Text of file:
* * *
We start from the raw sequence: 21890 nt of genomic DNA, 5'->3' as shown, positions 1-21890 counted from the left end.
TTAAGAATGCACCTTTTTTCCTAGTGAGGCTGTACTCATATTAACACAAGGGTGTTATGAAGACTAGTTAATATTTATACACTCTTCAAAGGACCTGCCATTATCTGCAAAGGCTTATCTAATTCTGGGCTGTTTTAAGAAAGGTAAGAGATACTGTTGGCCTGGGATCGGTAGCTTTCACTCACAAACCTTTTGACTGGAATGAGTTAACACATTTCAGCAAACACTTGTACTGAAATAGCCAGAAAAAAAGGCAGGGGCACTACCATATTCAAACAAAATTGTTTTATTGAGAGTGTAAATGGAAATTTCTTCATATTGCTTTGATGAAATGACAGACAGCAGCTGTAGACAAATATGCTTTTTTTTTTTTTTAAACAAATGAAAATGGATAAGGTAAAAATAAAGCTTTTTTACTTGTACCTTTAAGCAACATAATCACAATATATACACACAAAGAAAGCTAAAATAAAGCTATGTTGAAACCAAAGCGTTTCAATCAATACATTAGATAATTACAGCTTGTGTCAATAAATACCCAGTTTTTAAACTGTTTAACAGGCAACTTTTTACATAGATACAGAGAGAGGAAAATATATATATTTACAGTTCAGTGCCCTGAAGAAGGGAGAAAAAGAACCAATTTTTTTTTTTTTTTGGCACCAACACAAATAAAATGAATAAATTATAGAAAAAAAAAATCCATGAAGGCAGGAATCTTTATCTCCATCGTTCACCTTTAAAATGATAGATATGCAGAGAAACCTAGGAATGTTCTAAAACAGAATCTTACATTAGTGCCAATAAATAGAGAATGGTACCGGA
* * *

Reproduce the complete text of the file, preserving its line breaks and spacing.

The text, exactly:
We start from the raw sequence: 21890 nt of genomic DNA, 5'->3' as shown, positions 1-21890 counted from the left end.
TTAAGAATGCACCTTTTTTCCTAGTGAGGCTGTACTCATATTAACACAAGGGTGTTATGAAGACTAGTTAATATTTATACACTCTTCAAAGGACCTGCCATTATCTGCAAAGGCTTATCTAATTCTGGGCTGTTTTAAGAAAGGTAAGAGATACTGTTGGCCTGGGATCGGTAGCTTTCACTCACAAACCTTTTGACTGGAATGAGTTAACACATTTCAGCAAACACTTGTACTGAAATAGCCAGAAAAAAAGGCAGGGGCACTACCATATTCAAACAAAATTGTTTTATTGAGAGTGTAAATGGAAATTTCTTCATATTGCTTTGATGAAATGACAGACAGCAGCTGTAGACAAATATGCTTTTTTTTTTTTTTAAACAAATGAAAATGGATAAGGTAAAAATAAAGCTTTTTTACTTGTACCTTTAAGCAACATAATCACAATATATACACACAAAGAAAGCTAAAATAAAGCTATGTTGAAACCAAAGCGTTTCAATCAATACATTAGATAATTACAGCTTGTGTCAATAAATACCCAGTTTTTAAACTGTTTAACAGGCAACTTTTTACATAGATACAGAGAGAGGAAAATATATATATTTACAGTTCAGTGCCCTGAAGAAGGGAGAAAAAGAACCAATTTTTTTTTTTTTTTGGCACCAACACAAATAAAATGAATAAATTATAGAAAAAAAAAATCCATGAAGGCAGGAATCTTTATCTCCATCGTTCACCTTTAAAATGATAGATATGCAGAGAAACCTAGGAATGTTCTAAAACAGAATCTTACATTAGTGCCAATAAATAGAGAATGGTACCGGA